What Is the Rule of Law and Why Is It So Important?

  • Mortimer SellersEmail author


A state governed by the rule of law describes a state where both private and public powers are removed from the administration of justice and are regulated by law. The rule of law serves the public good of the community as a whole. It is a system where laws rule and not men. The law determines what is necessary in a society to prevent domination and oppression and to promote the common good. As people seek justice through law, the rule of law comes at first from men itself, because men obey rules they believe to be just and arise against ones they consider unjust. The value of the rule of law lies in the fact that it prevents arbitrary judgments, secures justice, and prevents tyranny and oppression. It limits the power of those who have authority. The government must first control the people and then it must be obliged to control itself. It must therefore be stable and constitutional and it can therefore be implied that some states are not ready to implement the rule of law, because the governments cannot be trusted. The author argues that the most important step towards the rule of law is when judges are independent of executive and legislative powers. Constant attention to the combination of powers in a state is required, because only in this way can laws be created for the common good. Law must be separated from arbitrary power.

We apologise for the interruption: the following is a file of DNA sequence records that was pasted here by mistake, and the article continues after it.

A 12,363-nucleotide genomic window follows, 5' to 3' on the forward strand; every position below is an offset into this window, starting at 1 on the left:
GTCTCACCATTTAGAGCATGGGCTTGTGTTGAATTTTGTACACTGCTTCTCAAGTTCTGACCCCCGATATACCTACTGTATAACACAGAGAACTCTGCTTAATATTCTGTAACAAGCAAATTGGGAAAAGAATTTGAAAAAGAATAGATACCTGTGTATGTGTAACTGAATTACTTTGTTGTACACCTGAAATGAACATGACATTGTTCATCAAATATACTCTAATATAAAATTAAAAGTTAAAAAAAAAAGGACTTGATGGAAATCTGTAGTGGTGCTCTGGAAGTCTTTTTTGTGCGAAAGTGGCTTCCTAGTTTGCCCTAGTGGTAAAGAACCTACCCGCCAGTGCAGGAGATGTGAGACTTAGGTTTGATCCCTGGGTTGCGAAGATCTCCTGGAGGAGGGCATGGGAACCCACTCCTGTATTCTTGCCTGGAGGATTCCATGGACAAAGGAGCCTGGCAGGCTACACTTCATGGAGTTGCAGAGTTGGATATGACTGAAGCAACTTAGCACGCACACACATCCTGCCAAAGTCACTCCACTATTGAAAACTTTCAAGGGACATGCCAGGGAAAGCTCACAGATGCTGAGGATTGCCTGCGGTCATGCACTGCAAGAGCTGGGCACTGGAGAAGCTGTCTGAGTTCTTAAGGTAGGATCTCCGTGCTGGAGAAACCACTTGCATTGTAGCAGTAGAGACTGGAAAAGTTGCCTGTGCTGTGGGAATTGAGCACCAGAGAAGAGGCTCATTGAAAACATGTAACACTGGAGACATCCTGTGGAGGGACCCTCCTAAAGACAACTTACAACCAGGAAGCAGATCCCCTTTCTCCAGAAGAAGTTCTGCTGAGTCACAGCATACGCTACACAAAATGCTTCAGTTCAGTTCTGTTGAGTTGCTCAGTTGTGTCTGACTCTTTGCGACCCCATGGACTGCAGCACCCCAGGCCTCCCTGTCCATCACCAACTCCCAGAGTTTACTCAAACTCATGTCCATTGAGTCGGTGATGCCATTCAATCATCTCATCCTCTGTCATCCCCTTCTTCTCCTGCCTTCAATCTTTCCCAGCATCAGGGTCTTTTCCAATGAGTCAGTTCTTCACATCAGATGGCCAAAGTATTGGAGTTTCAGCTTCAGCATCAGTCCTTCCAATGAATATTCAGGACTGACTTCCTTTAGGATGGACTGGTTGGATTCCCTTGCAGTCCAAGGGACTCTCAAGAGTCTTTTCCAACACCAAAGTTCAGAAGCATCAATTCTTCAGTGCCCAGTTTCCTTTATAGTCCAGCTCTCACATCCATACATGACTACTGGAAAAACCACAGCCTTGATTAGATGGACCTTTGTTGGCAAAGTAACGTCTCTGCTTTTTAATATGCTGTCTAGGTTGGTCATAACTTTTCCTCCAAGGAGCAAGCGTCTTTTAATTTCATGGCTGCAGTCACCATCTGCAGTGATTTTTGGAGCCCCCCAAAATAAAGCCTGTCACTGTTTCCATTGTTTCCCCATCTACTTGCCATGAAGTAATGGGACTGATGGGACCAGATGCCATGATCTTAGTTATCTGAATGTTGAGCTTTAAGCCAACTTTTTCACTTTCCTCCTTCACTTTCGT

Public Official Common Good Private Interest Representative Government Public Power 
These keywords were added by machine and not by the authors. This process is experimental and the keywords may be updated as the learning algorithm improves.


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Copyright information

© T.M.C. Asser Press and the authors 2016

Authors and Affiliations

  1. 1.University System of MarylandAdelphiUSA
  2. 2.Center for International and Comparative LawUniversity of BaltimoreBaltimoreUSA

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